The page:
The International Energy Agency (IEA) said Tuesday a reprieve from soaring oil prices may be on the horizon as output increases.
Shortages of natural gas and coal have triggered a switch to oil, boosting demand for crude and fuelling a rise in prices.
Last month, the IEA, which advises governments on energy policy, said oil prices were "scaling multi-year highs."
But on Tuesday, it sounded a note of optimism, saying that tide may be turning.
"The world oil market remains tight by all measures, but a reprieve from the price rally could be on the horizon," the Paris-based agency said.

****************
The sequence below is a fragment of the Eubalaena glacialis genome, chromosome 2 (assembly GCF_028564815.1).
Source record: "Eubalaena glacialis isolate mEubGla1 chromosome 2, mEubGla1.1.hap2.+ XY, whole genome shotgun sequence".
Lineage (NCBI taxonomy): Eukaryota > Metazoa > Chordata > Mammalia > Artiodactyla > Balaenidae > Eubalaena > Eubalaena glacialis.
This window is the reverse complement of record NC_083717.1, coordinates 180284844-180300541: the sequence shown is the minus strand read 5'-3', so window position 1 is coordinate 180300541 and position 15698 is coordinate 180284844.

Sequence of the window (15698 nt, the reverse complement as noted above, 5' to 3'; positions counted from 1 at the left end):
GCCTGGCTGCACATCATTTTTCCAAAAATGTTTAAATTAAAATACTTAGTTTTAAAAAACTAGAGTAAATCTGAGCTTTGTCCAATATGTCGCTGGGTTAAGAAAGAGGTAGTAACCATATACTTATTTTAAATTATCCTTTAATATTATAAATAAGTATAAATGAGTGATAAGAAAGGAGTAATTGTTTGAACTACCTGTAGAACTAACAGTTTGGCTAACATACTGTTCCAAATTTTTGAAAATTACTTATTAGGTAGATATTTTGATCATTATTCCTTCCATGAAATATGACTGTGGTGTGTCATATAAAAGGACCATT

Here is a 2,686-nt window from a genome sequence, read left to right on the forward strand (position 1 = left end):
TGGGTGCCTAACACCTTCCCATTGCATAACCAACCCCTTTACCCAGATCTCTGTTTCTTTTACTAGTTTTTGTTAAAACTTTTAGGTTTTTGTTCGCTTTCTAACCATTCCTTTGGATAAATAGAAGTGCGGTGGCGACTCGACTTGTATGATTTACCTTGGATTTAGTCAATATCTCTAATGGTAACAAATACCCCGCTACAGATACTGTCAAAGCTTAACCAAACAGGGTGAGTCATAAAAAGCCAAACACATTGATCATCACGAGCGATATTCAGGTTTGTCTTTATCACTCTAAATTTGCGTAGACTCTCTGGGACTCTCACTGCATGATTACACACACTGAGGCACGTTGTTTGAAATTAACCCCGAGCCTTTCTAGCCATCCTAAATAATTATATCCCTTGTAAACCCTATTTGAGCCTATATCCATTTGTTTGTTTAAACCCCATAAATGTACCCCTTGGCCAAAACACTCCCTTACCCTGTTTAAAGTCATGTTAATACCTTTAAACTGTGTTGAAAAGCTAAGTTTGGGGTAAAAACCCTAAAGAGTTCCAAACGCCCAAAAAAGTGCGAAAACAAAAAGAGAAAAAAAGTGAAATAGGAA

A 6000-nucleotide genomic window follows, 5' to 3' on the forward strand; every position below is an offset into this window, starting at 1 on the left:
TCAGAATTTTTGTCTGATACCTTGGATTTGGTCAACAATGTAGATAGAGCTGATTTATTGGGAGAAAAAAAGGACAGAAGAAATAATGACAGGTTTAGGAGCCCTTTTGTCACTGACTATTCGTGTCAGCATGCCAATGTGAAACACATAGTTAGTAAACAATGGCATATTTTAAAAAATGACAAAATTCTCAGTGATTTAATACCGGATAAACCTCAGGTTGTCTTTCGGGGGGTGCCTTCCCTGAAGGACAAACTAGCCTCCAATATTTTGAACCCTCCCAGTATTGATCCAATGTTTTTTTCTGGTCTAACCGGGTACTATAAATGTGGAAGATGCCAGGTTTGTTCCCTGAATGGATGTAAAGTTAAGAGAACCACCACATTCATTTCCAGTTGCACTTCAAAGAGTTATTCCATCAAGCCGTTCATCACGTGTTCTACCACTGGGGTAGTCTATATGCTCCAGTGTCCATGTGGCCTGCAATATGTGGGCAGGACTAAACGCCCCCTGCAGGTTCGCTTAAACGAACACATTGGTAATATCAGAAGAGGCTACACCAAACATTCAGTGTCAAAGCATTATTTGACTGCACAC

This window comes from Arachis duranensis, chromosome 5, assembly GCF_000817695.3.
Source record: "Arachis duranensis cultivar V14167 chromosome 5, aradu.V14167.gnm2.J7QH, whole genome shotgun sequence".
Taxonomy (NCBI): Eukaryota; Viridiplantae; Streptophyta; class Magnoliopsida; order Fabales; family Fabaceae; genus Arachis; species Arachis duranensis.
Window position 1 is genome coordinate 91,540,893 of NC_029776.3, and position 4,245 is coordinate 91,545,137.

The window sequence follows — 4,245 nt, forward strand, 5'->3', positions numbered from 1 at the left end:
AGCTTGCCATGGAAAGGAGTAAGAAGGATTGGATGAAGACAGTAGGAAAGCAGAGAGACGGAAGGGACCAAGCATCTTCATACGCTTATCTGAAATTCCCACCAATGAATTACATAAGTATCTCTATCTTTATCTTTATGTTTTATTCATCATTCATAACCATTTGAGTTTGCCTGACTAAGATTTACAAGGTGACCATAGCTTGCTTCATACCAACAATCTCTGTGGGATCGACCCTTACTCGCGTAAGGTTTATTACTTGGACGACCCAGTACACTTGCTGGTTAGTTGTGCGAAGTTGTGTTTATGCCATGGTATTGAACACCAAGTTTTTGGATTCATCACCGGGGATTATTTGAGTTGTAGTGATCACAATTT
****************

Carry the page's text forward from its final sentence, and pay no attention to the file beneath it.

It cautioned however that was not because demand for high-polluting oil was decreasing, "but rather due to rising oil supplies."
Prices had until now risen on the back of a global economic recovery, while supply from producer countries remained tight.
The price of a barrel of oil rose by around $20 between the end of August and mid-October, before reaching a plateau in recent weeks at around $80.
But the IEA said global oil production was on the rise.
In October, oil supplies leapt by 1.4 million barrels a day (mb/d), with the US post-hurricane recovery accounting for half the increase.
A further boost of 1.5 mb/d is expected over November and December.
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